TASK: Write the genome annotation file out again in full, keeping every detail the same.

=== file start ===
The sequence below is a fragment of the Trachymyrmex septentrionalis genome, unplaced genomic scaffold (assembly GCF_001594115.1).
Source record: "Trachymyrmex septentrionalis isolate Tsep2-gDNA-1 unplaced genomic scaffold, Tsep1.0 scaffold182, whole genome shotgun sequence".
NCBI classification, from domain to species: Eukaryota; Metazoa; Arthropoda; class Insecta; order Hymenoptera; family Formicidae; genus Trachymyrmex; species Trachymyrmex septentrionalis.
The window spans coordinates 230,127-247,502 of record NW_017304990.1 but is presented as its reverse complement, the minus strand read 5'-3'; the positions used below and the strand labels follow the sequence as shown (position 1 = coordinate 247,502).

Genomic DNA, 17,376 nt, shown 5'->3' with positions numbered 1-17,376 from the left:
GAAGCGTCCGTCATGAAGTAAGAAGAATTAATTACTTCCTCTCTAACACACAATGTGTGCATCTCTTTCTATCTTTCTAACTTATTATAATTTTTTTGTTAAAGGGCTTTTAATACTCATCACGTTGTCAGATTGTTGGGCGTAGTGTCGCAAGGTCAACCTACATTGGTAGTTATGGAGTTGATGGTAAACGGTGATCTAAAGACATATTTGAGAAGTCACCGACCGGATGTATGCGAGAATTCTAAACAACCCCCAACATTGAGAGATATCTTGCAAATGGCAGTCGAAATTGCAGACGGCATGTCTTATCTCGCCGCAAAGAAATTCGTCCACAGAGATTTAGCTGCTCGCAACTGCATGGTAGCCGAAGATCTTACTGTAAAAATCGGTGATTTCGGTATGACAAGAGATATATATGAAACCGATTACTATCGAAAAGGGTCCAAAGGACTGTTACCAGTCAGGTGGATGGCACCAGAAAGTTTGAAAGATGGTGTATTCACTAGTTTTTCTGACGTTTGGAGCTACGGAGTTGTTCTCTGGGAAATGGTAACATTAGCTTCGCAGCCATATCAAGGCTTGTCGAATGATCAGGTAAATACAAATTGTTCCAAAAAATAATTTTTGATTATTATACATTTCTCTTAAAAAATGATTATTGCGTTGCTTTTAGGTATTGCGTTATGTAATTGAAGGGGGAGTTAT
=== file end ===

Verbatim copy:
The sequence below is a fragment of the Trachymyrmex septentrionalis genome, unplaced genomic scaffold (assembly GCF_001594115.1).
Source record: "Trachymyrmex septentrionalis isolate Tsep2-gDNA-1 unplaced genomic scaffold, Tsep1.0 scaffold182, whole genome shotgun sequence".
NCBI classification, from domain to species: Eukaryota; Metazoa; Arthropoda; class Insecta; order Hymenoptera; family Formicidae; genus Trachymyrmex; species Trachymyrmex septentrionalis.
The window spans coordinates 230,127-247,502 of record NW_017304990.1 but is presented as its reverse complement, the minus strand read 5'-3'; the positions used below and the strand labels follow the sequence as shown (position 1 = coordinate 247,502).

Genomic DNA, 17,376 nt, shown 5'->3' with positions numbered 1-17,376 from the left:
GAAGCGTCCGTCATGAAGTAAGAAGAATTAATTACTTCCTCTCTAACACACAATGTGTGCATCTCTTTCTATCTTTCTAACTTATTATAATTTTTTTGTTAAAGGGCTTTTAATACTCATCACGTTGTCAGATTGTTGGGCGTAGTGTCGCAAGGTCAACCTACATTGGTAGTTATGGAGTTGATGGTAAACGGTGATCTAAAGACATATTTGAGAAGTCACCGACCGGATGTATGCGAGAATTCTAAACAACCCCCAACATTGAGAGATATCTTGCAAATGGCAGTCGAAATTGCAGACGGCATGTCTTATCTCGCCGCAAAGAAATTCGTCCACAGAGATTTAGCTGCTCGCAACTGCATGGTAGCCGAAGATCTTACTGTAAAAATCGGTGATTTCGGTATGACAAGAGATATATATGAAACCGATTACTATCGAAAAGGGTCCAAAGGACTGTTACCAGTCAGGTGGATGGCACCAGAAAGTTTGAAAGATGGTGTATTCACTAGTTTTTCTGACGTTTGGAGCTACGGAGTTGTTCTCTGGGAAATGGTAACATTAGCTTCGCAGCCATATCAAGGCTTGTCGAATGATCAGGTAAATACAAATTGTTCCAAAAAATAATTTTTGATTATTATACATTTCTCTTAAAAAATGATTATTGCGTTGCTTTTAGGTATTGCGTTATGTAATTGAAGGGGGAGTTAT